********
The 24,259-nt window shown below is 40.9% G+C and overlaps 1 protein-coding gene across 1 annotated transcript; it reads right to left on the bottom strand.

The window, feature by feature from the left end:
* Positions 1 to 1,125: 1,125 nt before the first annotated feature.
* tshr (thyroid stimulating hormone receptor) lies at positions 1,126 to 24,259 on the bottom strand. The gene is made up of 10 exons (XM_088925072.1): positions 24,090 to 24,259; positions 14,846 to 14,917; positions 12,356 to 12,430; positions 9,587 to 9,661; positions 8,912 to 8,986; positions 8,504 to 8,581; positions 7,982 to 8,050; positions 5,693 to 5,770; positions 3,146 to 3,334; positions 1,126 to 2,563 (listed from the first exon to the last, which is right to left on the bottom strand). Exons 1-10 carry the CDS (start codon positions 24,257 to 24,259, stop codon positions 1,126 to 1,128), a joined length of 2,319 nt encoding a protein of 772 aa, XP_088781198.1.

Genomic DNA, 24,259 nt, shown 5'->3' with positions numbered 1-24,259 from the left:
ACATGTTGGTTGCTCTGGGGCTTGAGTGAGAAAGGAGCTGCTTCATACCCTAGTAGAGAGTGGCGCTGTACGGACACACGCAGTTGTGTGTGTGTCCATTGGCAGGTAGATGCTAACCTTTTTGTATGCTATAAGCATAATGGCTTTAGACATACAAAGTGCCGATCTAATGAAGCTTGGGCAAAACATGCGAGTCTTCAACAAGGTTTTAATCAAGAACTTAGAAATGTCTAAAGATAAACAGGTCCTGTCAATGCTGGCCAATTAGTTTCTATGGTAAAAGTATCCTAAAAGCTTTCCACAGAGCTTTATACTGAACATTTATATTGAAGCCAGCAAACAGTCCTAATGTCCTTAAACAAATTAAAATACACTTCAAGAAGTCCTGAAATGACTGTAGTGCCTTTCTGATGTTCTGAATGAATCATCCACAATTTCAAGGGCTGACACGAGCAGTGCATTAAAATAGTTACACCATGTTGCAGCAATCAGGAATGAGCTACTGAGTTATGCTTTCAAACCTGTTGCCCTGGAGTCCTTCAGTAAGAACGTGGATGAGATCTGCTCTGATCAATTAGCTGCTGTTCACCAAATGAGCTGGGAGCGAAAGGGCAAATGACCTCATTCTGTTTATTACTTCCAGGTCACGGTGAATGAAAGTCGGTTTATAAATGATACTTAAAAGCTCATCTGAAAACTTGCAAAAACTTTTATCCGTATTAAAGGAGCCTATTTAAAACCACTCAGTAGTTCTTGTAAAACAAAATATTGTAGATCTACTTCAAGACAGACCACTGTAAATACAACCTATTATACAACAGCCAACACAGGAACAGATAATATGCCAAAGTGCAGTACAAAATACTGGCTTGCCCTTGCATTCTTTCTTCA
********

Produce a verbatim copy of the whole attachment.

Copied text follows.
The 24,259-nt window shown below is 40.9% G+C and overlaps 1 protein-coding gene across 1 annotated transcript; it reads right to left on the bottom strand.

The window, feature by feature from the left end:
* Positions 1 to 1,125: 1,125 nt before the first annotated feature.
* tshr (thyroid stimulating hormone receptor) lies at positions 1,126 to 24,259 on the bottom strand. The gene is made up of 10 exons (XM_088925072.1): positions 24,090 to 24,259; positions 14,846 to 14,917; positions 12,356 to 12,430; positions 9,587 to 9,661; positions 8,912 to 8,986; positions 8,504 to 8,581; positions 7,982 to 8,050; positions 5,693 to 5,770; positions 3,146 to 3,334; positions 1,126 to 2,563 (listed from the first exon to the last, which is right to left on the bottom strand). Exons 1-10 carry the CDS (start codon positions 24,257 to 24,259, stop codon positions 1,126 to 1,128), a joined length of 2,319 nt encoding a protein of 772 aa, XP_088781198.1.

Genomic DNA, 24,259 nt, shown 5'->3' with positions numbered 1-24,259 from the left:
ACATGTTGGTTGCTCTGGGGCTTGAGTGAGAAAGGAGCTGCTTCATACCCTAGTAGAGAGTGGCGCTGTACGGACACACGCAGTTGTGTGTGTGTCCATTGGCAGGTAGATGCTAACCTTTTTGTATGCTATAAGCATAATGGCTTTAGACATACAAAGTGCCGATCTAATGAAGCTTGGGCAAAACATGCGAGTCTTCAACAAGGTTTTAATCAAGAACTTAGAAATGTCTAAAGATAAACAGGTCCTGTCAATGCTGGCCAATTAGTTTCTATGGTAAAAGTATCCTAAAAGCTTTCCACAGAGCTTTATACTGAACATTTATATTGAAGCCAGCAAACAGTCCTAATGTCCTTAAACAAATTAAAATACACTTCAAGAAGTCCTGAAATGACTGTAGTGCCTTTCTGATGTTCTGAATGAATCATCCACAATTTCAAGGGCTGACACGAGCAGTGCATTAAAATAGTTACACCATGTTGCAGCAATCAGGAATGAGCTACTGAGTTATGCTTTCAAACCTGTTGCCCTGGAGTCCTTCAGTAAGAACGTGGATGAGATCTGCTCTGATCAATTAGCTGCTGTTCACCAAATGAGCTGGGAGCGAAAGGGCAAATGACCTCATTCTGTTTATTACTTCCAGGTCACGGTGAATGAAAGTCGGTTTATAAATGATACTTAAAAGCTCATCTGAAAACTTGCAAAAACTTTTATCCGTATTAAAGGAGCCTATTTAAAACCACTCAGTAGTTCTTGTAAAACAAAATATTGTAGATCTACTTCAAGACAGACCACTGTAAATACAACCTATTATACAACAGCCAACACAGGAACAGATAATATGCCAAAGTGCAGTACAAAATACTGGCTTGCCCTTGCATTCTTTCTTCA